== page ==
The idea was to take advantage of the stranglehold on global trade conveniently provided by this thin strip of land between the Caribbean Sea and the Pacific.
The whole experience ended in disaster and death as we know and was one of the factors that led to the end of Scotland´s independence and the Act of Union of 1707.
From then on Scots set about establishing the British and not the Scottish Empire.
Ironically one of the factors that led many Scots to return to the idea of regaining their sovereignty was the ending of the British Empire in the second half of the 20th century.
Central and South America have only ever had a handful of English-speaking colonies or territories such as British Honduras, now Belize, British Guiana, now Guyana, and the Falkland islands.
Scots have been active in all these places – and the Caribbean in particular – but it was in larger countries in South America like Brazil, Argentina and Chile that they made their mark.
The first reference to Scots in South America I have come upon was in John Hemming´s book “Red Gold; the conquest of the Brazilian Indians” where he quotes from a work by a French historian who refers to three Scottish soldiers who contracted the pox from Indian women while serving with French forces in the Guanabara region of Rio de Janeiro in 1555-60.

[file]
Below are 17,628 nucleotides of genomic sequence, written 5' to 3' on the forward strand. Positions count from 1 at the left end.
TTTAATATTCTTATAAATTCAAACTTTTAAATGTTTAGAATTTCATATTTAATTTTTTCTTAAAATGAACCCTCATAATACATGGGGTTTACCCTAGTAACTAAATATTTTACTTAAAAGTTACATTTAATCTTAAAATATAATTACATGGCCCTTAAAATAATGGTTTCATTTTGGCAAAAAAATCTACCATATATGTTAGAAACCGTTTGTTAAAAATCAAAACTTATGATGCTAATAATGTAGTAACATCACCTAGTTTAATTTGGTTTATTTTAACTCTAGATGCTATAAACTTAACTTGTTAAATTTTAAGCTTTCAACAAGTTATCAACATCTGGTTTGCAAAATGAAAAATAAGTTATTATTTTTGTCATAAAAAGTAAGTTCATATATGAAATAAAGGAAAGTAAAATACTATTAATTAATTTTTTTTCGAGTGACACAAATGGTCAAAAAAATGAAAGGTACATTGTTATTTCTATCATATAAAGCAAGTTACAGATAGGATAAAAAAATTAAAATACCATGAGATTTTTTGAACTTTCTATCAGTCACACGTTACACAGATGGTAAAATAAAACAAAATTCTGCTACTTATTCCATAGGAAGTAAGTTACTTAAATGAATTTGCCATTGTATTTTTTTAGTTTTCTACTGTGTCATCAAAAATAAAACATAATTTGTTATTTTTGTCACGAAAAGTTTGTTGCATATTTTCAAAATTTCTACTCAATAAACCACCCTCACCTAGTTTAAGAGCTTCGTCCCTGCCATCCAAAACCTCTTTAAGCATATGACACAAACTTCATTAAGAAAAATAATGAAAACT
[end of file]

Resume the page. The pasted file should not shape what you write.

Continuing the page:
They were bodyguards of the French governor of the colony France was trying to set up at that time. Incidentally, they later executed some plotters who tried to overthrow the governor because he wanted to stop the settlers fraternising with the local Indians.
No doubt there were earlier contacts as the French had tried to consolidate their hold on Brazil for many years.
The Dutch also employed large numbers of Scottish mercenaries during the 40 or so years they held part of northeast Brazil near Recife in the 17th century, according to the English historian Charles Boxer.
English and French pirates were active across South America and the Caribbean, raiding coastal towns and trading posts and harrying ships of all nations and we can be sure there were Scots on board vessels of both nations.
One we do know about was Alexander Selkirk who was on board a ship captained by the English privateer Dampier off the coast of Chile in 1704.
Selkirk, who came from Largo in Fife, claimed the ship was not seaworthy and was left on the deserted Juan Fernandez island where he spent four years in solitude.
Selkirk became the inspiration for Defoe´s famous novel Robinson Crusoe.